For today’s Critique Corner, we have an image by Maria Arnt
. Check out some of Maria’s other work before we get started!
The image up for critique is “Persephone”. Maria’s main concerns were on the use of line width and anatomy, specifically the eyes.
On Line Width
Beautiful! You’ve never had a problem with creating wonderfully inked pieces, from what I’ve seen of your work. I think if you want to push the lights and darks in this image that you could add hatching or screentones for shading as well. Otherwise, cleaner lines like this generally require color to bring a stronger mood and visual impact to a piece.
I think the first thing we look at in this piece would be the eyes. Persephone is glancing right at us and, being the only character with a full face, our attention is brought right to her face. Your description of the piece states the following:
“Even though she’s captured by Hades, she’s discovered she has this sort of power over him–but she’s a little afraid to use it. As she eats the pomegranate seed, her eyes are both hesitant and a little daring. Are you going to stop her? She’s not completely sure she wants you to.”
However, the wide open nature of her eyes actually makes her seem more peppy and upbeat rather than hesitant or daring. In the paintover, I chose to divert her gaze to the pomegranate seed, which I moved further away from her lips, which suggests she’s thinking of the seed and not interacting with the viewer. One thing to remember is that even though anime eyes are indeed wide, that doesn’t mean that they can’t be various states of open or closed, which is key in creating convincing expression, even via the abstraction of anime style. Not rendering the eyelid as you have limits the expressiveness of the eye to looking wide, surprised, or clueless. In addition, I’d highly recommend doing a few studies of anime expressions
to get a deeper understanding of how eyes and expressions are abstracted by manga style. The ’25 essential expression’
memes are a great way to practice!
Notice how most of these manga style eyes still have eyelids (and if they don’t, the eyelid is generally implied with shading, the eyebrows compensate for the lack of expression by their angularity, or the eyes are simply drawn more slim to imply how open or closed they are):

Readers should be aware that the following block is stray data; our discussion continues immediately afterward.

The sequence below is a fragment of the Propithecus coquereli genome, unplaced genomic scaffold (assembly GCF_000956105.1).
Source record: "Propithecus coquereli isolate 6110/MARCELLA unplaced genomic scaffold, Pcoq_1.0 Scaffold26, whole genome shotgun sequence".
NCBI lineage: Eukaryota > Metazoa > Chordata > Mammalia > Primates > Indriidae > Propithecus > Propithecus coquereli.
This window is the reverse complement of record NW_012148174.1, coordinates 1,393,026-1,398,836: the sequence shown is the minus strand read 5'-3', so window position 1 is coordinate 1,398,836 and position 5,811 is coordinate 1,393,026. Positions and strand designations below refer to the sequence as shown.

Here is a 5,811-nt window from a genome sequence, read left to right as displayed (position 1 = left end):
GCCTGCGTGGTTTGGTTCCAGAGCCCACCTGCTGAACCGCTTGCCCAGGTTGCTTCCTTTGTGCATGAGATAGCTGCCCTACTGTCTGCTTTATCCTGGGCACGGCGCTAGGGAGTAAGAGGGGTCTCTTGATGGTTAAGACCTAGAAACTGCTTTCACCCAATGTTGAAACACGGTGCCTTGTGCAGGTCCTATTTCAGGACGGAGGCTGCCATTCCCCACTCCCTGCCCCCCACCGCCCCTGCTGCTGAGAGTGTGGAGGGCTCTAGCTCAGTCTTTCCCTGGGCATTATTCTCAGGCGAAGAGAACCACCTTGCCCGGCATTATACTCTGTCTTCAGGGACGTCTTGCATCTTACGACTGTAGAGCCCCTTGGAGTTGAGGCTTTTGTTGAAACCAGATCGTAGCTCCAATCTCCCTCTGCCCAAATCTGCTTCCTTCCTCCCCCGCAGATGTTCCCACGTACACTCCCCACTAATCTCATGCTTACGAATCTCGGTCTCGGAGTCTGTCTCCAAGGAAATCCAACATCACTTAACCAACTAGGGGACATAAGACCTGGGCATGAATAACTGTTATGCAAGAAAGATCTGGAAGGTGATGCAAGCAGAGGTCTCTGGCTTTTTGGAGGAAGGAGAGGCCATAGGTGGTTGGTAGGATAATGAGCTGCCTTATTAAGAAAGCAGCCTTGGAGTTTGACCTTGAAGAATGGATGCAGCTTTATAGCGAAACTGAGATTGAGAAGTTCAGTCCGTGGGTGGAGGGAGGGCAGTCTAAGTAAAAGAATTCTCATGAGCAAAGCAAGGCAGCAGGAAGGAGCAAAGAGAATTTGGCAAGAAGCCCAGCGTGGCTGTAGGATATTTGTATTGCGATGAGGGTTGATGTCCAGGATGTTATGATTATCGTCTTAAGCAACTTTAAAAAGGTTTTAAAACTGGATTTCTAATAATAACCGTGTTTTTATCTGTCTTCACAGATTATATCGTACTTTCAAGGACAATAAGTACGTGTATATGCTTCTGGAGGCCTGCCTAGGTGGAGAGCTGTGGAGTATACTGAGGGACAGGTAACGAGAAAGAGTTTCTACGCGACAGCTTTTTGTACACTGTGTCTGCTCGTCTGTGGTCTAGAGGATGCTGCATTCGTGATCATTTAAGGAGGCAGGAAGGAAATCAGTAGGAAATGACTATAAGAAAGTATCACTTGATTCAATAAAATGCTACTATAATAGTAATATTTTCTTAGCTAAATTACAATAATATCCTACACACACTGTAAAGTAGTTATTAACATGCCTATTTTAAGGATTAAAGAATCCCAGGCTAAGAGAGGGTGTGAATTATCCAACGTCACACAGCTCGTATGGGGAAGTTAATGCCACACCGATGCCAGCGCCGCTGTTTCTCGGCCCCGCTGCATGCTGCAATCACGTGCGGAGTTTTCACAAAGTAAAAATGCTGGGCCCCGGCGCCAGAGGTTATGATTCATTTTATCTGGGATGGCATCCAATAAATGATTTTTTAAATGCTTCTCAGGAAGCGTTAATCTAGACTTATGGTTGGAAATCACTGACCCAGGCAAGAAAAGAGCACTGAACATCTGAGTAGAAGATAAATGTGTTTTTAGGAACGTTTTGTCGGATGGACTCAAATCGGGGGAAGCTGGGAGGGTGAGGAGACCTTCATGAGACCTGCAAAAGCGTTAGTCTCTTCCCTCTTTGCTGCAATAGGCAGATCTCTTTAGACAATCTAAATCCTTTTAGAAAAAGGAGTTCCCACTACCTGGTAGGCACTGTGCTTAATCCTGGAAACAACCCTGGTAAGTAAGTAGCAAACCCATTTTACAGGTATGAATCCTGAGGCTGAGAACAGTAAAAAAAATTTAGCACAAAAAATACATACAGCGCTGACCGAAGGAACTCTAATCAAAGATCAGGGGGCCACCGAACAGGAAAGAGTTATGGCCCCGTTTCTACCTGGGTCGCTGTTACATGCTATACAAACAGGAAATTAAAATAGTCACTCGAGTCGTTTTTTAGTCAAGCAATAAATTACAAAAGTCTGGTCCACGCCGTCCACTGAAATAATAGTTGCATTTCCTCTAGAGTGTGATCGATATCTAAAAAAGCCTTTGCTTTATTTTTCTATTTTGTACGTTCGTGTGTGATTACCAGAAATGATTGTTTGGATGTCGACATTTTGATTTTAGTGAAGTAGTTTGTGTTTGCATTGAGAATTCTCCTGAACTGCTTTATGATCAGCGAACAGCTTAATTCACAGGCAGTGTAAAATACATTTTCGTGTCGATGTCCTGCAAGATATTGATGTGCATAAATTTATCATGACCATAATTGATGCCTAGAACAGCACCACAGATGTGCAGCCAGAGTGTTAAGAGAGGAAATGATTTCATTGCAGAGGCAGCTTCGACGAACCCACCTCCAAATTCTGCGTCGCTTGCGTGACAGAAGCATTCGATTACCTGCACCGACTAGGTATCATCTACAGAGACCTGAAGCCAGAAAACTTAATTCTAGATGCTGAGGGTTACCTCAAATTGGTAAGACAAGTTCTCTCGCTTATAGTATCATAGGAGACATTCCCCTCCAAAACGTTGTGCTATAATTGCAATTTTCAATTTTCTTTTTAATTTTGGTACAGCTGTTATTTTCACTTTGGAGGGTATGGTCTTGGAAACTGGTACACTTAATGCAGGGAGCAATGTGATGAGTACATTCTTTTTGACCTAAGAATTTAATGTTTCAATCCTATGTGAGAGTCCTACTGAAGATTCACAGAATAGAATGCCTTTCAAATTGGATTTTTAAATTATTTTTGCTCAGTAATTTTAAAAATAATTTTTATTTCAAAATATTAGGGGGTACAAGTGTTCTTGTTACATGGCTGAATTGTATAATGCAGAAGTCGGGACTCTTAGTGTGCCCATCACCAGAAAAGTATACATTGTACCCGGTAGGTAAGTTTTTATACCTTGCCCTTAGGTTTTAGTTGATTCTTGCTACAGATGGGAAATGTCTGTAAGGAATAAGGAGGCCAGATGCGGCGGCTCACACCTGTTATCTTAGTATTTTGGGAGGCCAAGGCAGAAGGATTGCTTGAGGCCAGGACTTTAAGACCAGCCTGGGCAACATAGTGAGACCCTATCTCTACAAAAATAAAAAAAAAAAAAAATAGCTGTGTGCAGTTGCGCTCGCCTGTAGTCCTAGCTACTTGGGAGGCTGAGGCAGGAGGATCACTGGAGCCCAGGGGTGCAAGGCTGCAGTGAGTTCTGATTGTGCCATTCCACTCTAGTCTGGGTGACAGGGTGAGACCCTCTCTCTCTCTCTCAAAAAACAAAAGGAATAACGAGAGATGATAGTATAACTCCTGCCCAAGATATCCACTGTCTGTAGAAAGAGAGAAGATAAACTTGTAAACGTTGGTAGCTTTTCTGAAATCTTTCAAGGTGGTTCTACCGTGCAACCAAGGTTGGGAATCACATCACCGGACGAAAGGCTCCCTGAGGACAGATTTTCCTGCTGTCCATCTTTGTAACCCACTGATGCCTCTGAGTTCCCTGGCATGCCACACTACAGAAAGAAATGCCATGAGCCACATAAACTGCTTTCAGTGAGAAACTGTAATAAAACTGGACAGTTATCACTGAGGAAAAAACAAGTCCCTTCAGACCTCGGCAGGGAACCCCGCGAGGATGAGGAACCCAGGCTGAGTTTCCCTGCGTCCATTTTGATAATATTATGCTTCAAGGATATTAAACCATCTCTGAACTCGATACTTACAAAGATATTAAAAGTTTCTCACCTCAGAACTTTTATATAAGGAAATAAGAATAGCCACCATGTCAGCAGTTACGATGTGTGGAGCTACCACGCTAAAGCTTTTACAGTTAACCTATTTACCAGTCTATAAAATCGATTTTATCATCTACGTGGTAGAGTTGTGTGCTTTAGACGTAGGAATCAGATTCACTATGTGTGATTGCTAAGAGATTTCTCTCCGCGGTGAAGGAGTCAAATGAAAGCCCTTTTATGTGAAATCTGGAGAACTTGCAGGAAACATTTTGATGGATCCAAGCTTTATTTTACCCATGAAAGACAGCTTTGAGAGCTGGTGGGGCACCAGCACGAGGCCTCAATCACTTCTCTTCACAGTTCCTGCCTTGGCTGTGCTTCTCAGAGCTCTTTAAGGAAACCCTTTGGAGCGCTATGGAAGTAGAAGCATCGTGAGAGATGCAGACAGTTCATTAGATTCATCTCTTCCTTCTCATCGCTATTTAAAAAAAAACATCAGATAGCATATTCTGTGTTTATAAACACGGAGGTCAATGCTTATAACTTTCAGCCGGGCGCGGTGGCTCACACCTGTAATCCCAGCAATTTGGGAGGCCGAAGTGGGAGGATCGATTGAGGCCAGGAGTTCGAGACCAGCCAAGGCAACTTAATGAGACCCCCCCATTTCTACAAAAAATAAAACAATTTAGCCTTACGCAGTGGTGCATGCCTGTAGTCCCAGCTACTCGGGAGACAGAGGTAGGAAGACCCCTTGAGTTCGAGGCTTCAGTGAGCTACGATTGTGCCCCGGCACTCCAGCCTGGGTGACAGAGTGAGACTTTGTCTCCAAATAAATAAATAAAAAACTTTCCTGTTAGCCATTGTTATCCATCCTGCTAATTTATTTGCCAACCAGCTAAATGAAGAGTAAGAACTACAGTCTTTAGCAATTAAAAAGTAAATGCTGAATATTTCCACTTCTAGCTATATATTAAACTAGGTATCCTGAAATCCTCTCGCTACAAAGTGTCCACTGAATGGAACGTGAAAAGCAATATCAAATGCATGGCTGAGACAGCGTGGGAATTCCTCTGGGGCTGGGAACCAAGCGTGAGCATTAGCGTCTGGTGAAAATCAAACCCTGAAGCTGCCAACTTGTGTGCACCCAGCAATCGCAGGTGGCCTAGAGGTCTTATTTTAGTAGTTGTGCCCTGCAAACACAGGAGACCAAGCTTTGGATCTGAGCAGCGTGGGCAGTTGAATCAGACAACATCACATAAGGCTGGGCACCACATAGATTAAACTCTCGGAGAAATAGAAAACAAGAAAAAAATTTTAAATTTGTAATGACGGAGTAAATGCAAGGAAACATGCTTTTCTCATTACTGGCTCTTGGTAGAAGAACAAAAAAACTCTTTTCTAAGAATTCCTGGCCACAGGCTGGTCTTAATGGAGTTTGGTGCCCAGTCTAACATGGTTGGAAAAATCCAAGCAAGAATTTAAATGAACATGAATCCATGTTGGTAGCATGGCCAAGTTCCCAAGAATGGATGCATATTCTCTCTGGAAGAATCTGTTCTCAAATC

On Other Anatomy
As for the rest of Persephone’s anatomy, I’ve made slight tweaks here and there. I shrank the head, as it was looking a little too large in proportion to her body. Unless your style is SD, heads in anime usually aren’t too much larger than your standard realistic proportions, rather that the eyes are generally larger with the mouths being smaller. I’ve also widened the wrist and slimmed her arms, as they were out of proportion to one another. I also felt like her larger arms were detracting from her childlike presence. Finally, I refined the anatomy of Persephone’s shoulder, as the lack of line definition and attention to the protrusion of the shoulder joints made it seem as if she had a hump in her back, due to the fact it reads as one solid muscle.
As for Hades, he shares a similar problem as far as no definition in the joint of his shoulder and pectoral muscles, which leaves his shoulder feeling like a large solid curve, making it seem odd and disconnected. I’ve added more definition overall to his stomach and chest and adjusted the perspective on his fingers. Specifically, I changed the hand holding the small of her back to only show the tips of his fingers, due to the fact Persephone’s torso is showing more of a front view than a side view, meaning we wouldn’t see so much of his fingers wrapped around her because, unless his arms were very long, the points of tension where his hand is holding her would stop as they curl around her side. Another option is to have his hand wrapped around her shoulder instead, which would be frankly an easier angle to draw and far less awkward, visually.
All of these technical details aside, I think you could push this concept even further. As it stands, I don’t feel like there’s much of a connection between these two, as you have implied on the description of your image (Persephone having a passive power over the infatuated Hades). Perhaps having her glancing up at his face would help her to appear more hesitant and engage him as a force in this piece? You could maybe even have his hand (the one grasping her leg) holding up more seeds instead, to imply even more interaction between these two.
I like the fact that you don’t see all of Hades’ face, but for a devious smile. It gives him the presence of a looming controlling shadow, which suits your description nicely. In the paintover, I’ve added shadowy swaths radiating from his face to help fill up the space around them and add visual interest and flow to the composition. I’ve also added a fancy chair for Persephone to be seated on to imply their regal Underworld surroundings. You could even push that further by having ornate plates of sweets around her that Hades might have been tempting her with.
You’ve got a great start here on a strong character piece! I hope this critique helps you out and that you’ll be following up later with a finished version I can share with my readers. Good luck, Maria!
DISCLAIMER: I am no ‘master artist’. I am always learning, therefore, my word is not the end all, be all. I encourage you to use this critique to your benefit and come up with your own solutions based on them…or not!
The Artist must serve the image, even if it disobeys the critics. Go forth and CREATE!
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